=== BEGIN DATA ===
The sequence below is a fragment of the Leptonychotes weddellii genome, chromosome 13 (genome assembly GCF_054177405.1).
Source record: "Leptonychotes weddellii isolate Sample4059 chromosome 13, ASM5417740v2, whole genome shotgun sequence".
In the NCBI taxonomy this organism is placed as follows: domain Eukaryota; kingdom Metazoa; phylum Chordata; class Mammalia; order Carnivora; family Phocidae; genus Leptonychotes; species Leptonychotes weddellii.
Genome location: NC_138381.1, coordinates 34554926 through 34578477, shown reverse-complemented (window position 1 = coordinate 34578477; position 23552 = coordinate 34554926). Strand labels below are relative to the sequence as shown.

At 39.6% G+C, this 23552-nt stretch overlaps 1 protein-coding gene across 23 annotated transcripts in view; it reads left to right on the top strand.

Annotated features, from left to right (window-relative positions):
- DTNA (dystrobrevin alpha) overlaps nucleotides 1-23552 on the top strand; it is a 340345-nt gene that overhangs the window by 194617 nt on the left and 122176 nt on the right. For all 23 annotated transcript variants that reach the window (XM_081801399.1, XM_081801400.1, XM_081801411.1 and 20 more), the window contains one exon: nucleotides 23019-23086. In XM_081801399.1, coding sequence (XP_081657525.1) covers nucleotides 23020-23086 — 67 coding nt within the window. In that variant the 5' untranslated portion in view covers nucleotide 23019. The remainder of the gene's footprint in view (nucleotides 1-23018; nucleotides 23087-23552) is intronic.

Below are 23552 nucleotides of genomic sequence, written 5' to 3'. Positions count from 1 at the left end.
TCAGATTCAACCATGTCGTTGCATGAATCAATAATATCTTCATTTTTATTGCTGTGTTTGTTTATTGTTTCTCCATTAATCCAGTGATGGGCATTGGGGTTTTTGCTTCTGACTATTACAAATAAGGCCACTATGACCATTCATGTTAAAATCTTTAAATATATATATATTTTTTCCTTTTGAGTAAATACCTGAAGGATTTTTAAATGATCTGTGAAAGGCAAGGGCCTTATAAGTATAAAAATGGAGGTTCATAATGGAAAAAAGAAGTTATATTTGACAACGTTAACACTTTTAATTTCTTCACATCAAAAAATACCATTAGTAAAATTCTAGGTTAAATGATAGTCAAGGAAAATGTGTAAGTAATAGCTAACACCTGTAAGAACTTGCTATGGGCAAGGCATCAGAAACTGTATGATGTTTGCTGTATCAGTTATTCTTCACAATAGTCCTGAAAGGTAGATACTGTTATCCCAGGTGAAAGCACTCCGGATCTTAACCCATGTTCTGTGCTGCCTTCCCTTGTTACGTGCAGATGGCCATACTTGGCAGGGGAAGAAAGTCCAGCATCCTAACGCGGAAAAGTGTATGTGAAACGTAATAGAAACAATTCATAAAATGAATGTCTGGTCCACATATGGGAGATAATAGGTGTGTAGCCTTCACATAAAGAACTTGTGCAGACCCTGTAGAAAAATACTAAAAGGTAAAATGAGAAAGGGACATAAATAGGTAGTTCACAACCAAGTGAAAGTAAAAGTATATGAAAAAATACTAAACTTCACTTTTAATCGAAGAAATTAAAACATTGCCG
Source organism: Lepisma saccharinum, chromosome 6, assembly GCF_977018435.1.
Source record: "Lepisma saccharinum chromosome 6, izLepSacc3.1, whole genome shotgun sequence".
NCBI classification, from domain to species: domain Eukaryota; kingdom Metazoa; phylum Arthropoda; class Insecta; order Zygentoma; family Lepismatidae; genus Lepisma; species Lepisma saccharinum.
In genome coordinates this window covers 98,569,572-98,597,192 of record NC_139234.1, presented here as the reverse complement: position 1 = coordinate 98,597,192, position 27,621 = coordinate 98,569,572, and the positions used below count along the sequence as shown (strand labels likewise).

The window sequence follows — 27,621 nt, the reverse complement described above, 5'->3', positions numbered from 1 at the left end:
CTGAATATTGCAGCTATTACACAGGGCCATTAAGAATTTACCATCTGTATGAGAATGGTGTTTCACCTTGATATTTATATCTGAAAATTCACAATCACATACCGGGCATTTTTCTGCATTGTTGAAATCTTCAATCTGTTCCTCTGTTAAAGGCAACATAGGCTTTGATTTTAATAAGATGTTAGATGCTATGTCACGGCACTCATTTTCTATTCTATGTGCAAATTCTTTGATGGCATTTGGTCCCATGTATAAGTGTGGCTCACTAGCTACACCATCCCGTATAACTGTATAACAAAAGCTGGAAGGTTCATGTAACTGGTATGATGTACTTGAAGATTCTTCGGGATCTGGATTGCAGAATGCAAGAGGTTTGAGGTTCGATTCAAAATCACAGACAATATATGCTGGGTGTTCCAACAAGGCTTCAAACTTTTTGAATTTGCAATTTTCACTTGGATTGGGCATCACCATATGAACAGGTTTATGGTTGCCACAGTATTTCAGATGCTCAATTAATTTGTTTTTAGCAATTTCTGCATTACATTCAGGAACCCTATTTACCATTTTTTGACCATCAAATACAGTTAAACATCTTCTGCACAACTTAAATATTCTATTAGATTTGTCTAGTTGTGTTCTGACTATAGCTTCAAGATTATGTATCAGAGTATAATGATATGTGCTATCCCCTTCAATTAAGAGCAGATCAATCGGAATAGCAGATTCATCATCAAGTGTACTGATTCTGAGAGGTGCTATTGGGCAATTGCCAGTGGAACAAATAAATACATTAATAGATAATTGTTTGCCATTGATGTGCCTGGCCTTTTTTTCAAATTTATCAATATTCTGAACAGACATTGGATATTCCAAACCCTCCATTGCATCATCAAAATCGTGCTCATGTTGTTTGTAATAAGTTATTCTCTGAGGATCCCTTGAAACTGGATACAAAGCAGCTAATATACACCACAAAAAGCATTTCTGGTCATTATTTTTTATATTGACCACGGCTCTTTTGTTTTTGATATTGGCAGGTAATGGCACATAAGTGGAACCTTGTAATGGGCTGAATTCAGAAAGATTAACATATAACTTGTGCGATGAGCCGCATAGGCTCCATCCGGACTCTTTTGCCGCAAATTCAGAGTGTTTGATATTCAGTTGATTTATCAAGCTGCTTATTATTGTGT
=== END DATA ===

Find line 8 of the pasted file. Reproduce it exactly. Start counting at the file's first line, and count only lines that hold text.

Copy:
Below are 23552 nucleotides of genomic sequence, written 5' to 3'. Positions count from 1 at the left end.